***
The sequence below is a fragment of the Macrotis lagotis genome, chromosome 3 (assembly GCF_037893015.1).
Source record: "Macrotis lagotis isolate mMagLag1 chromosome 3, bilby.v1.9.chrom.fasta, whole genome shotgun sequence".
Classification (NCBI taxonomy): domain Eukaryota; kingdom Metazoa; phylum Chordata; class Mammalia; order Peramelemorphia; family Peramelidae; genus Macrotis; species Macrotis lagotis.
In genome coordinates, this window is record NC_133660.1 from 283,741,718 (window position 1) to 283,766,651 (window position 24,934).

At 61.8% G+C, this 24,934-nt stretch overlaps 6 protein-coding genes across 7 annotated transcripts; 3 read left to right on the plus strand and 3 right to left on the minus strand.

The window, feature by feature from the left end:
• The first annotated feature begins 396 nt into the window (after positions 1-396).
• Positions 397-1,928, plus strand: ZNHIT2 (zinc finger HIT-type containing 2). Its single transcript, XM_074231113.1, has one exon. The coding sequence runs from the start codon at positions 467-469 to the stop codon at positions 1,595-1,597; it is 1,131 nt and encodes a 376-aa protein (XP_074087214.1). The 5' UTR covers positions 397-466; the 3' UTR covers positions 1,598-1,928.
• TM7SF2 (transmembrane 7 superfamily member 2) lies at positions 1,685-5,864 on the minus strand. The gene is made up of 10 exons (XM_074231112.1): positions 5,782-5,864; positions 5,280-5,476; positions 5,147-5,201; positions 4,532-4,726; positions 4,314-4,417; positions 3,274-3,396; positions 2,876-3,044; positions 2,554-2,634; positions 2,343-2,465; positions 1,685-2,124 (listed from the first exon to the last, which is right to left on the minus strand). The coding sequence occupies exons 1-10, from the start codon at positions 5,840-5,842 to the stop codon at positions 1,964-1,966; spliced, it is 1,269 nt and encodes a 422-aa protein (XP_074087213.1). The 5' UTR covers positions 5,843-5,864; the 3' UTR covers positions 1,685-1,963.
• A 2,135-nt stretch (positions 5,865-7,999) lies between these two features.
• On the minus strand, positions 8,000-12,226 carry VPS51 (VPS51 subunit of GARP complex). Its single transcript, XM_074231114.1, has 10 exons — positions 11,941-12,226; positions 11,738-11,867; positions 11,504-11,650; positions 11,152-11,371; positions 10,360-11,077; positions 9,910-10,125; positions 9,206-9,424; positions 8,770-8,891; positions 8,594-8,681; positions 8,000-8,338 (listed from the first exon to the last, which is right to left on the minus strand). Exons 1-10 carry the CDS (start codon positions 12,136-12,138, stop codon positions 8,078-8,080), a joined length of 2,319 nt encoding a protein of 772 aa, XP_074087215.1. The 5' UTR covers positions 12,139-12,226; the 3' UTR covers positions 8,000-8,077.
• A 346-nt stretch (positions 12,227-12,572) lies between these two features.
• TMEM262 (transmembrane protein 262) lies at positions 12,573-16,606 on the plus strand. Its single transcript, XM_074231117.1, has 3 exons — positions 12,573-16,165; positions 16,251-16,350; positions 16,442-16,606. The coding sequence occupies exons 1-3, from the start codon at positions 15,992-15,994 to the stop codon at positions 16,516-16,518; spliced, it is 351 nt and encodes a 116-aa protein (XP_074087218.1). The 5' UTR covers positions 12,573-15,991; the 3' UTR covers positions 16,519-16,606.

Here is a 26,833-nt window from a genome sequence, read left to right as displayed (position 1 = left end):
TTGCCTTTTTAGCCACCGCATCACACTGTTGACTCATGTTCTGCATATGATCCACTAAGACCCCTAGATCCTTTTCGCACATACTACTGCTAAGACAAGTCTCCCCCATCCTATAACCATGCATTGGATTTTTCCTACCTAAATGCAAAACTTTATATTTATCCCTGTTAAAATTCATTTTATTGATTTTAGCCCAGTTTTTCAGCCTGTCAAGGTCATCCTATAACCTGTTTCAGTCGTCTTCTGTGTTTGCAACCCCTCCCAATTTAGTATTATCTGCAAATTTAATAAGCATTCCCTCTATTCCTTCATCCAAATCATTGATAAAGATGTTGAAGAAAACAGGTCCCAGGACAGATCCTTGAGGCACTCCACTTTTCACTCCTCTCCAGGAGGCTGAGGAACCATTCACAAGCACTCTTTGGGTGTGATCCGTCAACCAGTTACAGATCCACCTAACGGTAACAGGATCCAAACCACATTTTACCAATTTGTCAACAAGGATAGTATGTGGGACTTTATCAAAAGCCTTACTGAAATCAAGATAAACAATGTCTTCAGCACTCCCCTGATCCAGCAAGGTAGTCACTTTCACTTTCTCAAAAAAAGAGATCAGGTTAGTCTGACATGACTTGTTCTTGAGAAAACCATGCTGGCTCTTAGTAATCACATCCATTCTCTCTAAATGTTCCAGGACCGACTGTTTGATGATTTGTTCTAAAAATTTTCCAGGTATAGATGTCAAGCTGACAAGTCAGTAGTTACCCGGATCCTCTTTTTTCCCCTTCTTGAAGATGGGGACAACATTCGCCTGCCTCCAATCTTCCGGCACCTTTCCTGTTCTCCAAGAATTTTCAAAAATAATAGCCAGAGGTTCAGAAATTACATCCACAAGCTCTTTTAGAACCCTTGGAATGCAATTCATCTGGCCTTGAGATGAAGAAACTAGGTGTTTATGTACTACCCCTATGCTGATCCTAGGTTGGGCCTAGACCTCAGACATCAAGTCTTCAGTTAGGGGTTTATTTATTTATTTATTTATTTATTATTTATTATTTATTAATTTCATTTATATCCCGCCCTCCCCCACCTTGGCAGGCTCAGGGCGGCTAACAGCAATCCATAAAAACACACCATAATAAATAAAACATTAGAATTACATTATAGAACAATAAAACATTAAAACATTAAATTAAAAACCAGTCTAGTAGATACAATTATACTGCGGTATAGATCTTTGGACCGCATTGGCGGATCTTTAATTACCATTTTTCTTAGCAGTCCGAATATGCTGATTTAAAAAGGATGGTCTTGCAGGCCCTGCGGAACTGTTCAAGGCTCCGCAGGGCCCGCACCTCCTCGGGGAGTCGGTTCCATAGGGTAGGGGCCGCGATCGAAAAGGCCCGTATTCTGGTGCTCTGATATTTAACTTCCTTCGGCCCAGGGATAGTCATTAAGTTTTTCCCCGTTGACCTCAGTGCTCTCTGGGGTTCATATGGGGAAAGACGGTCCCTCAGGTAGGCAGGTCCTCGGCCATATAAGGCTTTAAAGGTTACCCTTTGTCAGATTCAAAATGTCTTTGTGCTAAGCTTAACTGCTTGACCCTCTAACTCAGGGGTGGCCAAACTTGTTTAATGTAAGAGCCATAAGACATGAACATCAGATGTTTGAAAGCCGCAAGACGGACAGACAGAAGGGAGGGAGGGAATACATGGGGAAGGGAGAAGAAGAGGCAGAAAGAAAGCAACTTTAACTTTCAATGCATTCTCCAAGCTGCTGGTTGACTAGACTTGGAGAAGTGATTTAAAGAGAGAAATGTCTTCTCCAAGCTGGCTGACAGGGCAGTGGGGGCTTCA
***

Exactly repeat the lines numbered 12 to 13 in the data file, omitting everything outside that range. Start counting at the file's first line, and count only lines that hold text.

• A 346-nt stretch (positions 12,227-12,572) lies between these two features.
• TMEM262 (transmembrane protein 262) lies at positions 12,573-16,606 on the plus strand. Its single transcript, XM_074231117.1, has 3 exons — positions 12,573-16,165; positions 16,251-16,350; positions 16,442-16,606. The coding sequence occupies exons 1-3, from the start codon at positions 15,992-15,994 to the stop codon at positions 16,516-16,518; spliced, it is 351 nt and encodes a 116-aa protein (XP_074087218.1). The 5' UTR covers positions 12,573-15,991; the 3' UTR covers positions 16,519-16,606.